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The Isolation

A couple days ago a guy named Sebastian Marshall wrote an excellent post called, "The Million Dollar Question". It spoke to me in a way that blog posts rarely do, and prompted me to write this post.

In the post, Sebastian is sitting by a train station, watching normal people go by, happily executing their normal lives. "I don't get to have this," he says. That's how I've always felt, too.

There are a great many benefits associated with living an unusual life. Those are fun to talk about because they can be inspiring, amusing, and provide readers with a sort of voyeuristic pleasure. Talking about the hidden downsides isn't much fun, but probably warrants some discussion, at least for the sake of being comprehensive.

Learn to Get Things Done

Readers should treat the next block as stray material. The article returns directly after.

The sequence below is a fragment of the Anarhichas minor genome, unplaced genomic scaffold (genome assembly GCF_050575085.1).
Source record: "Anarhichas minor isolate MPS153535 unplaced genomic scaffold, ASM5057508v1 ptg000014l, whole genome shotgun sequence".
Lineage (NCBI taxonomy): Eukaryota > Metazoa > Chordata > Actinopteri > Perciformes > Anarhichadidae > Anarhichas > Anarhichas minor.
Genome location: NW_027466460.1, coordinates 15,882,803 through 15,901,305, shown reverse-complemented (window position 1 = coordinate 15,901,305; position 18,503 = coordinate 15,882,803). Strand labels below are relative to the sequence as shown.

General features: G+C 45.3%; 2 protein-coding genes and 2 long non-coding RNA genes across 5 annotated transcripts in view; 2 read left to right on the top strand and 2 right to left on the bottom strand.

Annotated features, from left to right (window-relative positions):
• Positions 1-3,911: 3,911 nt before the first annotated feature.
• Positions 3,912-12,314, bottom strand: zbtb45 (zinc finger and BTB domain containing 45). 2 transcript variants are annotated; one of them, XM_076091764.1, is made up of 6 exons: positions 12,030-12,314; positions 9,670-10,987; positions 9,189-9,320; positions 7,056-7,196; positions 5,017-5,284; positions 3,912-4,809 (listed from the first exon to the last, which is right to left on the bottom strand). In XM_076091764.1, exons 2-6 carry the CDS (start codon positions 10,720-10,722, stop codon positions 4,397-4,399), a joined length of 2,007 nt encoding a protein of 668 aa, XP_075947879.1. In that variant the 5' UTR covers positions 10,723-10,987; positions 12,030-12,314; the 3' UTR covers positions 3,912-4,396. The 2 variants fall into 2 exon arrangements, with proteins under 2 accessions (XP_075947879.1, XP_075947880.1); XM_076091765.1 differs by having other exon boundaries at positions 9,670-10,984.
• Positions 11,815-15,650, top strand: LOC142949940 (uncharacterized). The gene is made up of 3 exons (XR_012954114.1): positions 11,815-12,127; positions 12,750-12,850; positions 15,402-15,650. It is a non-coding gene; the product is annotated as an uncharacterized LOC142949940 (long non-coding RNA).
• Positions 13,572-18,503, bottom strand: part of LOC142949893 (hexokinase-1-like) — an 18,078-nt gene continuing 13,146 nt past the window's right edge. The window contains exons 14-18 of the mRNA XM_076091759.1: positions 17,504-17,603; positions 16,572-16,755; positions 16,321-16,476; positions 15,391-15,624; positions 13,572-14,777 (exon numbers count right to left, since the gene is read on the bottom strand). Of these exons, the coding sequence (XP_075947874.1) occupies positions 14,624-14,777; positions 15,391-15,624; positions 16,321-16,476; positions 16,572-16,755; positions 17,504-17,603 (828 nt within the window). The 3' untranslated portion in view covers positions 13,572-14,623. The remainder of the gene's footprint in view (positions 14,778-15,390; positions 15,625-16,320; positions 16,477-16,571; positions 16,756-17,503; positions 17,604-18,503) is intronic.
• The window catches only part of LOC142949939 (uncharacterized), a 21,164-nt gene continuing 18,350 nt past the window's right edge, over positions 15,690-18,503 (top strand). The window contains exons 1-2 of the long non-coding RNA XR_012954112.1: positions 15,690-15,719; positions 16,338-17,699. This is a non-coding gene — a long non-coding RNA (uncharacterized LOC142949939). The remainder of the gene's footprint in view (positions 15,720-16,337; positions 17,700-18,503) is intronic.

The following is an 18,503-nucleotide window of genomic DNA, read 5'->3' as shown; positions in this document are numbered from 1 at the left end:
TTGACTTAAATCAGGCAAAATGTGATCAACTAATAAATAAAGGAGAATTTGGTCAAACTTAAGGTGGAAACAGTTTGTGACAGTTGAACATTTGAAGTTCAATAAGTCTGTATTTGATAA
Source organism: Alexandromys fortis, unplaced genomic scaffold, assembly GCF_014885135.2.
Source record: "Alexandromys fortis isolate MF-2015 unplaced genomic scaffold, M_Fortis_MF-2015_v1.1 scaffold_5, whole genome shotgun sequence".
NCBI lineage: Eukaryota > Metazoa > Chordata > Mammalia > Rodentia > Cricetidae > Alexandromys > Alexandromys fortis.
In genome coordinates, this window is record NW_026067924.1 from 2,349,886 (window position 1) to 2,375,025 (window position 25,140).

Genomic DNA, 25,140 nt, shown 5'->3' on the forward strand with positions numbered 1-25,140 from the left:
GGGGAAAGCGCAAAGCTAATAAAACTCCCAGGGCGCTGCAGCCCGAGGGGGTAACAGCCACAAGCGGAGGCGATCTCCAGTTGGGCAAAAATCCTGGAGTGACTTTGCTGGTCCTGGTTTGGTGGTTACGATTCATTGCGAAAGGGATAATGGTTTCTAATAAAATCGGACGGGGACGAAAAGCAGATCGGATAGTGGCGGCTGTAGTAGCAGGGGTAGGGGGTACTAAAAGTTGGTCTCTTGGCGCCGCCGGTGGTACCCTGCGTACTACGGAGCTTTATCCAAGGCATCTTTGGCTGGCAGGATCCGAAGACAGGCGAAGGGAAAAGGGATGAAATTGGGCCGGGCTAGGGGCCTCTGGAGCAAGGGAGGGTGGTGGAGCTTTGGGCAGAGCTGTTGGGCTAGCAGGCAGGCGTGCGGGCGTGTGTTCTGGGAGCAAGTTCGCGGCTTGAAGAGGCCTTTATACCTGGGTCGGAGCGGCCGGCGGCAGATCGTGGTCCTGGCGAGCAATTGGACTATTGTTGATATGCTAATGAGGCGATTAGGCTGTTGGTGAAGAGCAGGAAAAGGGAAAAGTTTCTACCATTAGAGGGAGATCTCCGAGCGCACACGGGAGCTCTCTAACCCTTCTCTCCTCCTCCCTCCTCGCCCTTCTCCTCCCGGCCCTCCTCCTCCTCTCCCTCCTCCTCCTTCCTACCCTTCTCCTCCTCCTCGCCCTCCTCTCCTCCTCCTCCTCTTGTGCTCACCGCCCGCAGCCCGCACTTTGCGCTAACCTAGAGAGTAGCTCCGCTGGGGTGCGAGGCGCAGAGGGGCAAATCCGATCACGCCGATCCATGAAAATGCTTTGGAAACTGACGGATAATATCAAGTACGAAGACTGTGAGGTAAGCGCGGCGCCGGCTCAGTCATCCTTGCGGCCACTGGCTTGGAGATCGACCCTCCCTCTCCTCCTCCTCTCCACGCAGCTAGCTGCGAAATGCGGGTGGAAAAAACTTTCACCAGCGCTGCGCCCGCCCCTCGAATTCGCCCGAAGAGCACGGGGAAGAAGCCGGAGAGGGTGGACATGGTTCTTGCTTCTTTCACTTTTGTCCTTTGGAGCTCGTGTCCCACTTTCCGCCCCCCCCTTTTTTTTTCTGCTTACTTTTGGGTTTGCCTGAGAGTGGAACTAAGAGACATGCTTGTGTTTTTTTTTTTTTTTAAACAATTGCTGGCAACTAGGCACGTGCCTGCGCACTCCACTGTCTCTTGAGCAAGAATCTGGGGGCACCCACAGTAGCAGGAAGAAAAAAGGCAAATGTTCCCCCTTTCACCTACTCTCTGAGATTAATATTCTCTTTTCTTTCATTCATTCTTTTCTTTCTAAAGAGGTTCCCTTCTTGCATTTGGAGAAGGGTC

I have a group of friends that I have dinner with every Sunday. One of them owns a chocolate factory / cafe called Dandelion Chocolate, and another owns Three Babes Bakeshop (side note: best chocolate and pies ever, respectively). Once in a while the conversations swings to business, and the rest of us get a behind-the-scenes look at what it takes to run a brick and mortar.

Last night they were talking about hiring more people, because both of their workloads have increased during the holiday season. The one skill they specifically sought: the ability to actually get things done.

People email me once in a while for advice, which I like to give if I haven't overloaded myself with other work. A good portion of those emails make it clear that the person has no idea how to just get things done. They ask questions whose answers would be immediately obvious upon any amount of independent investigation.

It's funny to me that in this age of computers, people have become computers themselves. Most are able to follow instructions, but as soon as anything even slightly out of the ordinary comes up, the person freezes and waits further instructions. And if there are no instructions, nothing happens at all.

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